Sierra Leoneans are voting in a weekend election. Eleven years after the end of a civil war, the poll is a test of their country's democratic institutions as it faces huge challenges.
Freetown is a green city – at least for one day. Thousands of supporters for the main opposition SLPP party gather in front of its headquarters. Not only are their T-shirts green, their faces have been painted in the party's distinct color. Everywhere palm fronds, the insignia of the country's biggest opposition party, protrude from the sea of people. The message is clear, "for a new direction," one of the meter-high candidate posters reads, under it, the face of its top candidate, Julius Madaa Bio.
There is a party atmosphere. Bottles of whiskey and rum are being passed around, everywhere street-vendors offer alcohol in plastic cups. The air in the city is muggy, sweat beads roll down the brows of those dancing. "I'm voting for Madaa Bio," screeches a woman from behind a large pair of sunglasses. "We want the SLPP to control the economy. A bag of rice should be 60,000 Leones (10 euros, $12), just like before." A man next to her agrees, "this country has an abundance of natural resources. And our economy is going down the drain!"
More jobs for young people
SLPP general secretary Sulaiman Banja Teja-Sie sits at his desk in his office at the green painted headquarters making last minute preparations for the election rally. Behind him, on the wall, hang two posters from US President Barak Obama's 2008 campaign. "Yes, we can!" they proclaim. When asked to list the shortcomings of the current president Ernest Bai Koroma, the wiry man with fashionable black glasses leans forward.
"He made infrastructural development his first priority, at a time when it should have been youth employment," said Tejan-Sie. Around 60 percent of young adults in Sierra Leone are without work. The problem has huge consequences because this age group makes up the majority of the population. Observers see the high rate of youth unemployment as a looming security risk for Sierra Leone.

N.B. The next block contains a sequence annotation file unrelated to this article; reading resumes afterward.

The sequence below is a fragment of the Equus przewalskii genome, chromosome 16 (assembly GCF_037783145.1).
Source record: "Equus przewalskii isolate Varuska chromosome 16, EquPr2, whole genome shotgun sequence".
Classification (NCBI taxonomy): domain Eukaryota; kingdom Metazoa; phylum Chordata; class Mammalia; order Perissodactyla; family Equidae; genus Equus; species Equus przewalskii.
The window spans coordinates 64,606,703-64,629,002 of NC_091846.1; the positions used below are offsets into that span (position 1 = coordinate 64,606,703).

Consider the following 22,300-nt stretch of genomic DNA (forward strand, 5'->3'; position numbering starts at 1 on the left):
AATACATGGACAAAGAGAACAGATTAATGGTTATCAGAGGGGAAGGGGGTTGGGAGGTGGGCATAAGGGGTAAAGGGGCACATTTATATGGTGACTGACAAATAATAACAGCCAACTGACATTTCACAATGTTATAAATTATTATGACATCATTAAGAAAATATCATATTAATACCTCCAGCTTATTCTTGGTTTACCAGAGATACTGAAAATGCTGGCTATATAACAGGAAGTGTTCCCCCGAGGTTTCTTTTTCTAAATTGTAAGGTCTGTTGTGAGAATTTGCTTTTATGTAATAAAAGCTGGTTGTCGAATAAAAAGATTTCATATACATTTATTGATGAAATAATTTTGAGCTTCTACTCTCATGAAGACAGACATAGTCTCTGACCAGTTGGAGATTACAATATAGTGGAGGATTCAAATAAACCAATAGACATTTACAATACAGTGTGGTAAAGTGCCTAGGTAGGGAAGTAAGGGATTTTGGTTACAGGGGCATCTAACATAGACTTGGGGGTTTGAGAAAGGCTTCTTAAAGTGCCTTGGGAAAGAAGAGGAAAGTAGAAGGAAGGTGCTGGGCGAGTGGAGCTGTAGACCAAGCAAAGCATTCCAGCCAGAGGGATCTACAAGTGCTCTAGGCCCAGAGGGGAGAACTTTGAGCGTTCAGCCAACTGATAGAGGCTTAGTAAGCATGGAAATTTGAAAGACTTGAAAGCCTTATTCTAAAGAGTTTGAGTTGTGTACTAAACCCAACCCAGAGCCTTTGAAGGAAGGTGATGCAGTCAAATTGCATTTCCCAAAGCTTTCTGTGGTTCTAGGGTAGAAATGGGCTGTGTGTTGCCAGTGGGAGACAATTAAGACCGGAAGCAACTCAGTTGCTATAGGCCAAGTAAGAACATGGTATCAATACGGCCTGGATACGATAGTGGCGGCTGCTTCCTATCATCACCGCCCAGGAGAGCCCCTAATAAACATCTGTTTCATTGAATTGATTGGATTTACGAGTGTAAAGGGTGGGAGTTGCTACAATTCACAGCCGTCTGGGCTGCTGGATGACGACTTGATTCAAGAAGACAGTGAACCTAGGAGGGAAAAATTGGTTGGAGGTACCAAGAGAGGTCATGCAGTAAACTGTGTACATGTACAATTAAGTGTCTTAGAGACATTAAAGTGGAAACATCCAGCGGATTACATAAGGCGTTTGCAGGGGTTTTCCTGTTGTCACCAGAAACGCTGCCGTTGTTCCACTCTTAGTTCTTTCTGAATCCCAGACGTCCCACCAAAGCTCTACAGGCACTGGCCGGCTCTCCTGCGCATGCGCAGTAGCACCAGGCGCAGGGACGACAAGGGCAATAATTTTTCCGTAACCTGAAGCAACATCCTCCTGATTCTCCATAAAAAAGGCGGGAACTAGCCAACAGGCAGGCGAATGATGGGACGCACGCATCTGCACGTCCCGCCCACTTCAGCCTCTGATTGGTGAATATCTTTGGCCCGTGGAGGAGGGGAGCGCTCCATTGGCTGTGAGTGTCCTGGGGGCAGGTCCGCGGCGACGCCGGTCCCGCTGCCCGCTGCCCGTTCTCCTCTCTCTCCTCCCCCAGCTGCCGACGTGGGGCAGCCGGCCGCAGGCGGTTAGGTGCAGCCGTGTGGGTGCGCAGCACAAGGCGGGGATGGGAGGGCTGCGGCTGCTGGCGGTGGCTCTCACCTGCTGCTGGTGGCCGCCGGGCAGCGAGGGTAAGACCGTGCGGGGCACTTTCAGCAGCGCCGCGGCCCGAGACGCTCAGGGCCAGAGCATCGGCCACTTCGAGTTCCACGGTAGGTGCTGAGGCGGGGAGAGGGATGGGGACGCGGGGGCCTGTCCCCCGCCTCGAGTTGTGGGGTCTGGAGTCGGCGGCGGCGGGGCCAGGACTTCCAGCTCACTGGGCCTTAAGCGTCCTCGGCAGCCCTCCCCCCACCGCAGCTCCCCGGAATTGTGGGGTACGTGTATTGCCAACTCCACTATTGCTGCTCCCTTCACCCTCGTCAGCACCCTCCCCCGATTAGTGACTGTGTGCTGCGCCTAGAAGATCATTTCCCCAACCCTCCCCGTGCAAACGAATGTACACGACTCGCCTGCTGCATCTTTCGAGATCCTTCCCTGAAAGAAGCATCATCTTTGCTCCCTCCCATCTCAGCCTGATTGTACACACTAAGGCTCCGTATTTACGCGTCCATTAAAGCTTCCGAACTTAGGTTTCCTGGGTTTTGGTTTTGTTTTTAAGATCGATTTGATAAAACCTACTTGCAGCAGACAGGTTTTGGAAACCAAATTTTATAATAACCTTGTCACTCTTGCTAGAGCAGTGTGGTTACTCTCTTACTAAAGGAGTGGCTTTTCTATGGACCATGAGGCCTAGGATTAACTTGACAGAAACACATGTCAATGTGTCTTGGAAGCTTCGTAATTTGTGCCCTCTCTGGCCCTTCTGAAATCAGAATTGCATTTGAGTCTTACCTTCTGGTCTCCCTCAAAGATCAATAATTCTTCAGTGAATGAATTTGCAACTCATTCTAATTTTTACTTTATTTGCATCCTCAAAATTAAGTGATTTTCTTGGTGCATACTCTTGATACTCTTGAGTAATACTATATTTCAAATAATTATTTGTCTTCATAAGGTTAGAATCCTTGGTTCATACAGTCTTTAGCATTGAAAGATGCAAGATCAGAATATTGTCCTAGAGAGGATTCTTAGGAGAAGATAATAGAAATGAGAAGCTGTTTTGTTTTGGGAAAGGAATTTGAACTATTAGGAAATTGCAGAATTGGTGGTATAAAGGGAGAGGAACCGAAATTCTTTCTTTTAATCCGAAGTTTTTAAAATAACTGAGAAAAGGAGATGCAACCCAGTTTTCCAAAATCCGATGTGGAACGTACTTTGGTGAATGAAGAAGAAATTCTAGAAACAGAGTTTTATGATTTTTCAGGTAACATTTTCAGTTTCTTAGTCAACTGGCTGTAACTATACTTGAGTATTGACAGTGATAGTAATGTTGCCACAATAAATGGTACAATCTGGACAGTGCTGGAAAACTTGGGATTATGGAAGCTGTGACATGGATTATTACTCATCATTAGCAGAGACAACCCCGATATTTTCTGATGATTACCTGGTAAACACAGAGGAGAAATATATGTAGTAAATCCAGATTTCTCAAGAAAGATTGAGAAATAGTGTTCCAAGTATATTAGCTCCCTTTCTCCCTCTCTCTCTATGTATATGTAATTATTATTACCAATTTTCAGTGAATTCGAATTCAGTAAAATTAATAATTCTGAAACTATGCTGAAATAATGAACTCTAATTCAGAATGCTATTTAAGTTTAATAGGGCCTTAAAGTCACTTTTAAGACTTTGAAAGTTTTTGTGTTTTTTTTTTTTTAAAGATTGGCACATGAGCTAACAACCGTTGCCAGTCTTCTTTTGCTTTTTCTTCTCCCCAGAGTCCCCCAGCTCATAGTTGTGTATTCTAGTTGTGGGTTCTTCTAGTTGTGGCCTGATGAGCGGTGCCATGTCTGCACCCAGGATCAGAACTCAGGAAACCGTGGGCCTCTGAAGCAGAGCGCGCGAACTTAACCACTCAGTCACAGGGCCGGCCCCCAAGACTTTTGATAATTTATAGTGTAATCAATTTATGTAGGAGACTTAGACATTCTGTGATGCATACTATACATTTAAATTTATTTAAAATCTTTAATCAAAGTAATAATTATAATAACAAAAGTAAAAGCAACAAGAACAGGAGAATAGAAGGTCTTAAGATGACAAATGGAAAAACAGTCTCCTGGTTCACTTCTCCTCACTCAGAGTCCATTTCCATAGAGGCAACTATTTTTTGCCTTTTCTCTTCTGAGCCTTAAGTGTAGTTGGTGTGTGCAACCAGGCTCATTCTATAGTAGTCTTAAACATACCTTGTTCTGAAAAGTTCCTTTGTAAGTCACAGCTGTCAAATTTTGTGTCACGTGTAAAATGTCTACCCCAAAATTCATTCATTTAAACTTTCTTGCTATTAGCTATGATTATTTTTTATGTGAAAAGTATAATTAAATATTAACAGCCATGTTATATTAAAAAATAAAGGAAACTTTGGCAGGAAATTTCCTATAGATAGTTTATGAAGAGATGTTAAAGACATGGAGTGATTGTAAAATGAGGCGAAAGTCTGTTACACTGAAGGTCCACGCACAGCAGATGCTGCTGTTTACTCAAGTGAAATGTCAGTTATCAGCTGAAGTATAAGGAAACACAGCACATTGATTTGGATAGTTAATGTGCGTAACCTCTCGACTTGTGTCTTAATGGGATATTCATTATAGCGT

80 percent live below the poverty line
The SLPP promises more of everything, including more money for public schools and hospitals, Tejan-Sie said. The general secretary omits to mention that when his party was in power from 2002 to 2007, it, too, failed to solve Sierra Leone's problems.
The challenges the country faces just a decade after the end of the civil are daunting.. Four out of five live below the poverty line. Life expectancy averages just 48 years. Nearly 60 percent of the population cannot read or write.
It is still going to be a tight race. As the green sea of SLPP supporters leaves the square in front of the party headquarters, they head towards the central shopping area. Many of the hawkers there support President Ernest Bai Koroma's ruling APC party. Red is the dominant color here and the president is held in high esteem.
"We have electricity now and good roads. The president has worked hard for the country and that's why we like him," says one vendor seated next to a wooden table full of electric cables, light bulbs and sockets. "We are pleased with all the development projects across the country," says another.
Darling of the international community
President Ernest Bai Koroma is not only a favorite amongst street vendors, he is also a darling of the international community. His 'agenda for change' meets donor expectations. In the last five years, he has concentrated primarily on implementing a liberal economic policy. Investors are plentiful, natural resources like diamonds, bauxite and fertile farmland abound. Those who bring money into the country receive preferntial treatment. Overseas investors are exempt from tax for the first ten years.There is no ceiling on the profits they can transfer out of the country.
Yet the ruling party concedes it was too generous to foreign investors in some areas. The party now wants to ensure that more Sierra Leoneans are employed by the international firms, who, more often than not, bring their own labour with them when they arrive in the country. Nevertheless staff at APC party headquarters believe they have been pursuing the right policies, even though the unemployment rate remains stubbornly high.
'Private sector provides jobs for the people'
Cornelius Derveaux is the editor-in-chief of the APC party newspaper.
"No government in the world can create jobs," he says." That is the job of the private sector. We are trying to create a private sector environment that will attract foreign investors."
But it is not that easy. There are growing protests against foreign investors in some parts of the country, with demonstrators complaining about the expropriation of large tracts of land, or the poor wages paid to Sierra Leonean workers.
International observers say there are not expecting any great changes, irrespective of who wins the race, Maada Bio or Koroma .But the challenges the winning candidate faces are still enormous.